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    1. Thanks so much Steph. It is a pleasure to share my art with the world. We feel so very fortunate to be here in Aotearoa right now. I somehow managed to keep making art this year through everything and it helped anchor me. A long time ago I decided I would make the artworks available to as many people as possible, even if it meant giving them away or offering artworks on Patreon. It was a privilege to participate in two nationwide art projects this year when so many other things were cancelled. I do like the wreaths you have been making. I got my floristry certificate this year and have started making a few wreaths. I find that grapevine makes a very good base for them, and it can be reused. Hopefully you can make some wine and wreaths in New Zealand one day!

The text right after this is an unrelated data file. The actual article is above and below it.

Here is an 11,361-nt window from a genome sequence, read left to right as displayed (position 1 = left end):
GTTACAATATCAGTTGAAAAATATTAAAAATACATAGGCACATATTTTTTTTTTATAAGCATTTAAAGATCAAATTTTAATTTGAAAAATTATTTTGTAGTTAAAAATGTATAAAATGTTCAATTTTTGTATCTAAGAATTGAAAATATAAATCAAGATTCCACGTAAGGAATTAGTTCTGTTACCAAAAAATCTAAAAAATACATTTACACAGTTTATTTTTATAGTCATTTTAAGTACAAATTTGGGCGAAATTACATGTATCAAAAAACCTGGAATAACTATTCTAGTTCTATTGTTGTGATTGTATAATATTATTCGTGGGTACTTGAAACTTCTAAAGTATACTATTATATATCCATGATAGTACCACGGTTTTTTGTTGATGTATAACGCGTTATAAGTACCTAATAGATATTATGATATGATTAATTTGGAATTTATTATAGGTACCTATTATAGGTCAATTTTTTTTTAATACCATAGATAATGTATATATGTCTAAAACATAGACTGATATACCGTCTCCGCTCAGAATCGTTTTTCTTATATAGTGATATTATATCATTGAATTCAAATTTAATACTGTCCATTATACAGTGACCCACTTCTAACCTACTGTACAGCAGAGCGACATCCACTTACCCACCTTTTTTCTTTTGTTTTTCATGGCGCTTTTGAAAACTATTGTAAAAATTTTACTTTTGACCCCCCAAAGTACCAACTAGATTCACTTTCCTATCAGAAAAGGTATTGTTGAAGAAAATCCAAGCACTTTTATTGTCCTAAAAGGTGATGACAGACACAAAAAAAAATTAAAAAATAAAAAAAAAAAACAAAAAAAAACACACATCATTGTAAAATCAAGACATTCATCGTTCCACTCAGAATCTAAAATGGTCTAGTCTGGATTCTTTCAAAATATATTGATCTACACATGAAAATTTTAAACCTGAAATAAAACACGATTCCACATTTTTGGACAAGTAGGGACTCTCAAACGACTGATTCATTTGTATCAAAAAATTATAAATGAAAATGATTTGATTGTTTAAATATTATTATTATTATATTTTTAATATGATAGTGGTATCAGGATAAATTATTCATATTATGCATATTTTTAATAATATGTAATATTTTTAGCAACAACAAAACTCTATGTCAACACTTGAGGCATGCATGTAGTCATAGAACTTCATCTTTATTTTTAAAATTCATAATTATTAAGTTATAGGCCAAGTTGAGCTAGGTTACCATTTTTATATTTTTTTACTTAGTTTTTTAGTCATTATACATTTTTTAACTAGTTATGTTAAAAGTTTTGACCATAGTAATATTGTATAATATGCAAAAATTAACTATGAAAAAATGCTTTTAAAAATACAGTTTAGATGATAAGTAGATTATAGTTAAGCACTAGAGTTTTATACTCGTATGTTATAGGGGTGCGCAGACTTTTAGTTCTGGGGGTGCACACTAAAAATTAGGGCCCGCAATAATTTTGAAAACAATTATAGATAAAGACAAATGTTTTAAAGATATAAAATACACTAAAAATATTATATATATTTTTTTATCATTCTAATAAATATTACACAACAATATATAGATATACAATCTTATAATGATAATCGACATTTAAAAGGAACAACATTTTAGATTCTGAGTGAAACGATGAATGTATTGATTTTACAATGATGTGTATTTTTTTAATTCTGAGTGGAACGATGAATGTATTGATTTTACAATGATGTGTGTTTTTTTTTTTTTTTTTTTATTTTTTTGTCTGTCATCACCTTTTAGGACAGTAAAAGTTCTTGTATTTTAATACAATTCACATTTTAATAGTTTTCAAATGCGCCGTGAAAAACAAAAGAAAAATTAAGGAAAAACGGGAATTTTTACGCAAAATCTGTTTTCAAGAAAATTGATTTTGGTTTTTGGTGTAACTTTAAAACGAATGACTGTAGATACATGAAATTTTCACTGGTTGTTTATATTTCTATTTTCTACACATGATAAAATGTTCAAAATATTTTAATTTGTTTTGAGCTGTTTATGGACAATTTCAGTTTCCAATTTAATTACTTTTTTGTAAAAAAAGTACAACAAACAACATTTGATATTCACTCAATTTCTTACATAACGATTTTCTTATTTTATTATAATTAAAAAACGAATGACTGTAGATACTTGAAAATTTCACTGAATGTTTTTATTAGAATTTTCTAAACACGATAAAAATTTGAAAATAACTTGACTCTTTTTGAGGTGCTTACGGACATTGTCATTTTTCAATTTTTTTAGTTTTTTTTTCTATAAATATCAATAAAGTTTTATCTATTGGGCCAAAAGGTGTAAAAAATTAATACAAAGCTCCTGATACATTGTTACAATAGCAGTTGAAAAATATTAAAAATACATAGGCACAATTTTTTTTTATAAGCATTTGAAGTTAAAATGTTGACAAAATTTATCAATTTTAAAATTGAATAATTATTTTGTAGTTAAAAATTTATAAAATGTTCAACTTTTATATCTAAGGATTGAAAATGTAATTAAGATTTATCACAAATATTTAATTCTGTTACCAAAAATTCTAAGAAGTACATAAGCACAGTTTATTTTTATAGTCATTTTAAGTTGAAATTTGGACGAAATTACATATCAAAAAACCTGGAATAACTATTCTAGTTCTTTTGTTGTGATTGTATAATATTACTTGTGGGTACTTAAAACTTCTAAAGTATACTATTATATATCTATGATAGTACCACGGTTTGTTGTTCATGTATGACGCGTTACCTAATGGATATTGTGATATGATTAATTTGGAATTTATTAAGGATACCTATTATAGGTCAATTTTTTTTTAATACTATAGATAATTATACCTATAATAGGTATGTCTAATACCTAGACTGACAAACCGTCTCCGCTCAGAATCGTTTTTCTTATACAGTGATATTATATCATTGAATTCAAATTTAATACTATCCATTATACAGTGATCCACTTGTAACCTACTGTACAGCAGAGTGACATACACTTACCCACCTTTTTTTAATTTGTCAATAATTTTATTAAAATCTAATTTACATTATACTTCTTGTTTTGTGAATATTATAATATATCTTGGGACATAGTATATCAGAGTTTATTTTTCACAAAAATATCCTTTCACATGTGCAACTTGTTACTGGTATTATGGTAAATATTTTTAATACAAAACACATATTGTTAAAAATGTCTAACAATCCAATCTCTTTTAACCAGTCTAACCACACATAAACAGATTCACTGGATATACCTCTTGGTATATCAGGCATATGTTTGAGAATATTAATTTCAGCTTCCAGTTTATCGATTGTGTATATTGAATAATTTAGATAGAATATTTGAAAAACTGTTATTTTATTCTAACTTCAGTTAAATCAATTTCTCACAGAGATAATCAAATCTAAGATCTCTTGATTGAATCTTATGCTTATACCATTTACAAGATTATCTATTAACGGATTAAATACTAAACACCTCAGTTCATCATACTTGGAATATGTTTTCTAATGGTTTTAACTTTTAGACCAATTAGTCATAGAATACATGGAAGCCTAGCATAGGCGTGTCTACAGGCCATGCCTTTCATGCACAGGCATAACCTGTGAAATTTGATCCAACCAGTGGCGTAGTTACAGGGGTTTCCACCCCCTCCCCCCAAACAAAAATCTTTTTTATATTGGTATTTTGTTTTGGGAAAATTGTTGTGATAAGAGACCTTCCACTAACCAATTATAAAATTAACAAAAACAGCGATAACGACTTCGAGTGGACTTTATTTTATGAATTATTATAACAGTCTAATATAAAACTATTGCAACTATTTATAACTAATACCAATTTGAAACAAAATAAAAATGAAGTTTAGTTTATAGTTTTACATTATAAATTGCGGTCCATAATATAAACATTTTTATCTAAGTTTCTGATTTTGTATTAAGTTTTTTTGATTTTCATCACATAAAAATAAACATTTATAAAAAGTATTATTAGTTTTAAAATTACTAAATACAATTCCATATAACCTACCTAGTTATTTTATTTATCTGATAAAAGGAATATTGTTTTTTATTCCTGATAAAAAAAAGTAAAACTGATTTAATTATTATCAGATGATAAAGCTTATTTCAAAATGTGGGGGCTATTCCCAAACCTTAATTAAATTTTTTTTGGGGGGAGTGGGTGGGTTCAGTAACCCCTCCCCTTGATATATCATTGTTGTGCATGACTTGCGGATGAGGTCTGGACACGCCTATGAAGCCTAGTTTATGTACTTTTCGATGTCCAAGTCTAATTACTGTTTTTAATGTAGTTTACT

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      1. Thank you so much for your kind introduction on your latest email. I know my donation was a very very small token. It was all I could offer at the moment, as I wait for a visa in France. I will enjoy following your floral creations. It is inspiring me in ways, to think about how I can learn about flowers to use with the wreaths. I love the idea of getting to the ‘source’ of the vine and respecting, what is a very difficult job during winter pruning. Funny, I used to want to be a florist when I was very young. Sometimes life has a way of joining your own dots. Take care, Steph